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Mad As Hell XV -- Penitence and Confession

After three months, the author admits there's still much to learn about his newly adopted operating system, and that he's "too stupid to use Macs."

Wow. I know nothing about Macs and I got invited to speak at the Tampa Bay Mac Users meeting; and had a great time.

I kept my hair long, didn't shave and wore an offensive hacker T-shirt that discussed jpgs and a girlfriend. My wife didn't approve but she didn't go, so she lost.

This was really an honor and I started out like this.

"I am too stupid to use Macs."

Here's what went down to warrant that opening salvo.

The other day I was trying to do some music-moving with my kids. Click. Nothing. Poked here and there. Still Nothing. Thought about rebooting (a PC owner's knee-jerk reaction to anything going wrong, or even if you merely suspect a problem, or if you think you might have a problem sometime in the coming week. Reboot.) But I resisted the urge, under the eternally optimistic experimenter's belief that I would not need to. (This is an experiment after all.)

Instead I closed the app and reopened it. Nothing. Next, check the network. Open, reset, close, open, reset, re-enter, do it over again. Arrghh. Automatically I cursed. "Stupid Mac," I cried, and then regretted my choice of words.

I got into terminal to look for IP packet problems, stack problems, traffic monitoring… and found nothing wrong. So, as a good ex-PC user, I did it all again. I guess I'd been at it almost two hours when I started getting really getting annoyed despite the tense smile on my face.

My son walked by. He doesn't even own a Mac. He thinks I am an idiot. He is 14. You decide. I asked him if he had any clue what was wrong? The router tables? Firewall restrictions? Port forwarding?

He comes over to my Mac, and a couple of clicks later checked the "Share iTunes" box.

So who's the idiot? Yeah.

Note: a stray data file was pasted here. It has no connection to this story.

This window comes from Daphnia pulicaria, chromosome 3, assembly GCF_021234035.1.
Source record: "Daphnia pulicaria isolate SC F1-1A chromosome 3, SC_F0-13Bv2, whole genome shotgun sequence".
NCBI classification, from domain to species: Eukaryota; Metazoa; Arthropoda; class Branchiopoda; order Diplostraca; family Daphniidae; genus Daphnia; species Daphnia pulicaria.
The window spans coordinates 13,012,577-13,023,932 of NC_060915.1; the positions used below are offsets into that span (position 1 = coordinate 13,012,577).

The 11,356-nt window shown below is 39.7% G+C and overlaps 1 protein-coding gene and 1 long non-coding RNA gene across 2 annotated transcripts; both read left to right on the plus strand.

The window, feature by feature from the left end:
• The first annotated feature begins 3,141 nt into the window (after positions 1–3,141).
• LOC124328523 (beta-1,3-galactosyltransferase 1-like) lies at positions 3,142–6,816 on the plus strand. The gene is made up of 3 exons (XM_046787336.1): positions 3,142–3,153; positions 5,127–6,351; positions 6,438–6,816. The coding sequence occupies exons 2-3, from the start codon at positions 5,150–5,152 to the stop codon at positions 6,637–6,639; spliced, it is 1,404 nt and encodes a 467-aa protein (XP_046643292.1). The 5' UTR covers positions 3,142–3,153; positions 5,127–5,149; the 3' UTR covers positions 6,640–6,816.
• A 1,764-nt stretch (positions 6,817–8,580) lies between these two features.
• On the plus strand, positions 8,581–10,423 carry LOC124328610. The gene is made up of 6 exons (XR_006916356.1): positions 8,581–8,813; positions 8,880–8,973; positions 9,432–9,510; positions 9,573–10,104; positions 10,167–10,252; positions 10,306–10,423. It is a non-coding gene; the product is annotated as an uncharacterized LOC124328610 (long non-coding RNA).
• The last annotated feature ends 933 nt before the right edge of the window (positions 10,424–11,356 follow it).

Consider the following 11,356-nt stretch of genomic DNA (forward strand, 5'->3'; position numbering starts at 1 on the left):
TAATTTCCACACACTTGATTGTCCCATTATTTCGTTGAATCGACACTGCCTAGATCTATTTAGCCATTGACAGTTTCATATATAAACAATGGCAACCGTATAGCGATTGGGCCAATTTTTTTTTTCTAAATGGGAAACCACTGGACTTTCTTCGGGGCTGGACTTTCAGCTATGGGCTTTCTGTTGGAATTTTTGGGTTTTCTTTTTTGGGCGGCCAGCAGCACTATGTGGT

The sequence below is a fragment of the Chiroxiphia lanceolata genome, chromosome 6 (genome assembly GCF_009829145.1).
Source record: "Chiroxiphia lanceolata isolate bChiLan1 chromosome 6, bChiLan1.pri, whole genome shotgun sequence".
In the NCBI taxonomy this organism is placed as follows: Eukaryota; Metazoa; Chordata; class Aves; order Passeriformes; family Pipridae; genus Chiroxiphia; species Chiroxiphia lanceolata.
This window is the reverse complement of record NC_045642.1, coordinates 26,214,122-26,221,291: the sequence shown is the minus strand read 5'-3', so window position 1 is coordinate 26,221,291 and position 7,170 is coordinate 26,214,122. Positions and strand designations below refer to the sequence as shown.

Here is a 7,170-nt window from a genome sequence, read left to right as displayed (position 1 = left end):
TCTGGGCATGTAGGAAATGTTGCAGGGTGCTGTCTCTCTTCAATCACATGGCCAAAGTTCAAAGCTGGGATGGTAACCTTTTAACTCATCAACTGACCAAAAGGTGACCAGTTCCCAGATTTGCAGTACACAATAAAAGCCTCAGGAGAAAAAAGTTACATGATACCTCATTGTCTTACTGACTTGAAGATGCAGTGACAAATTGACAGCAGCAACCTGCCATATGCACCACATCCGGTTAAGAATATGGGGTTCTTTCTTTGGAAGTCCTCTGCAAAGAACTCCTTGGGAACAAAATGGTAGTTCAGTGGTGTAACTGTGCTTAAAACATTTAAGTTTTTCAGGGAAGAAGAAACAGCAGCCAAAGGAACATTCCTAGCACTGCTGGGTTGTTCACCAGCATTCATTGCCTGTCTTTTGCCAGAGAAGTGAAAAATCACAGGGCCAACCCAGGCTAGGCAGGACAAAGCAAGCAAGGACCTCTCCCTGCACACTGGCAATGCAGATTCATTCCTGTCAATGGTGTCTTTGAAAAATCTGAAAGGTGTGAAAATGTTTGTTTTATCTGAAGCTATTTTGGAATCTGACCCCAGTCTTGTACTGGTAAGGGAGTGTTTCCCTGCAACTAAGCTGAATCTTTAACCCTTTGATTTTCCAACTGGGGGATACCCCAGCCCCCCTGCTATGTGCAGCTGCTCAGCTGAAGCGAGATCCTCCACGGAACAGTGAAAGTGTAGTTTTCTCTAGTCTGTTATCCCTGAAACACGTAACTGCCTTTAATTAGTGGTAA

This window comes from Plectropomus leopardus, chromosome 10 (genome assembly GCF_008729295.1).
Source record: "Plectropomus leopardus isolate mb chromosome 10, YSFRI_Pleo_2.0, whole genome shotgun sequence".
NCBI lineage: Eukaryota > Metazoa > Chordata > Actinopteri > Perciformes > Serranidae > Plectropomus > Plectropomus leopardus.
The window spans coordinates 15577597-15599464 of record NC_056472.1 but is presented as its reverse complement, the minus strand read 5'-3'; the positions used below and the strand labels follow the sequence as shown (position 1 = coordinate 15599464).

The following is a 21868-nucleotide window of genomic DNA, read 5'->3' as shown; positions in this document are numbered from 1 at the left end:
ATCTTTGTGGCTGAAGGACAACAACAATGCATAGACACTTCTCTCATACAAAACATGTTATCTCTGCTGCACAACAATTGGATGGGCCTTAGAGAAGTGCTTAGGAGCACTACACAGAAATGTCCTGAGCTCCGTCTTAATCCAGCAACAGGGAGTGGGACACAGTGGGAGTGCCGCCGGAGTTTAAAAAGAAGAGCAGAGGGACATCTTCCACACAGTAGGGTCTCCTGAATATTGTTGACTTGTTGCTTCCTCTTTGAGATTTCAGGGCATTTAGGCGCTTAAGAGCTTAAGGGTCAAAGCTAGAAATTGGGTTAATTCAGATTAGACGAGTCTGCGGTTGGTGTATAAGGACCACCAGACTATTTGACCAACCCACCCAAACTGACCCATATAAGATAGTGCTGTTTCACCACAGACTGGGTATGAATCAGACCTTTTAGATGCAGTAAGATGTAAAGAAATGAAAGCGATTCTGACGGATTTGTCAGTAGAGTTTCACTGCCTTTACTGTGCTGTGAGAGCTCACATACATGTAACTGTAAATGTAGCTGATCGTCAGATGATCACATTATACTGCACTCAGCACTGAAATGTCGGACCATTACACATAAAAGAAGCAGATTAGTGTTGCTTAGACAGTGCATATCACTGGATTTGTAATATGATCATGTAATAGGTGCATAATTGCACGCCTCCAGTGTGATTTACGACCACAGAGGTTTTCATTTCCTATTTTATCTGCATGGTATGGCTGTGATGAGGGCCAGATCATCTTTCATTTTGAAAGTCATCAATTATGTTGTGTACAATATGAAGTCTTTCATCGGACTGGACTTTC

About the series
Disgusted by security issues and poor performance, Winn Schwartau makes the switch from Windows to the Mac and details the bumps in the road along the way in his Mad as Hell installments

And the point I made to this great audience of senior citizens (including an 82-year-old porn widow), geeks, corporate types, school board members and Apple reps who wanted to see how crazy I was: After battling the WinTel world for 15 years (DOS used to work before that!) I am still overthinking my computer usage, and that is a sin.

So in front of the world, I confess my newly recognized sins.

  • I assume the computer is going to fail. There are so many problems, my first reaction is the technology has failed yet again. I confess to this sin.
  • The network is to blame. Other than a lightning strike the other day which did in fact fry the main router, our network is highly reliable. (Yes, I do have UPS and surge protection. But crap happens, OK?) So why do I blame the network? Some WinTel wireless and LAN and dial-up networking configurations are a nightmare (read: less than automatic). For some unknown reason I could never decipher DHCP, and other advanced networking configurations get changed by the office Poltergeist. He seems to have gone away since we switched to Mac. (Saves a bunch of time, I'll tell you!)
  • I have not run antivirus software in more than three months.
  • I have not run any spyware software in three months.
  • I have not defragged.
  • I have only checked the integrity of my firewall three or four times.
  • I forget that there is a simpler way than I am used to. Somewhere, there is an easy button to do 99% of what I need.
  • I still use a PC and will defend it all day long. It doesn't connect to the Internet though, and sharing is controlled carefully. Sorry folks! I also still use Linux as I watch it prepare for its prime-time appearance in 2007.
  • I curse the one-button mouse, use a Microsoft Mouse and begged the Apple reps at the meeting for free Mighty Mice. They look cool. I also despise the standard Mac desktop keyboard. Boy, did I hear about that.
  • We're good now. Mac is my office.

About the author

Winn Schawartau is one of the country's leading experts on information security, infrastructure protection and electronic privacy. Schwartau is president and founder of Interpact Inc., The Security Awareness Company, which develops information security awareness programs for private, public and government organizations.

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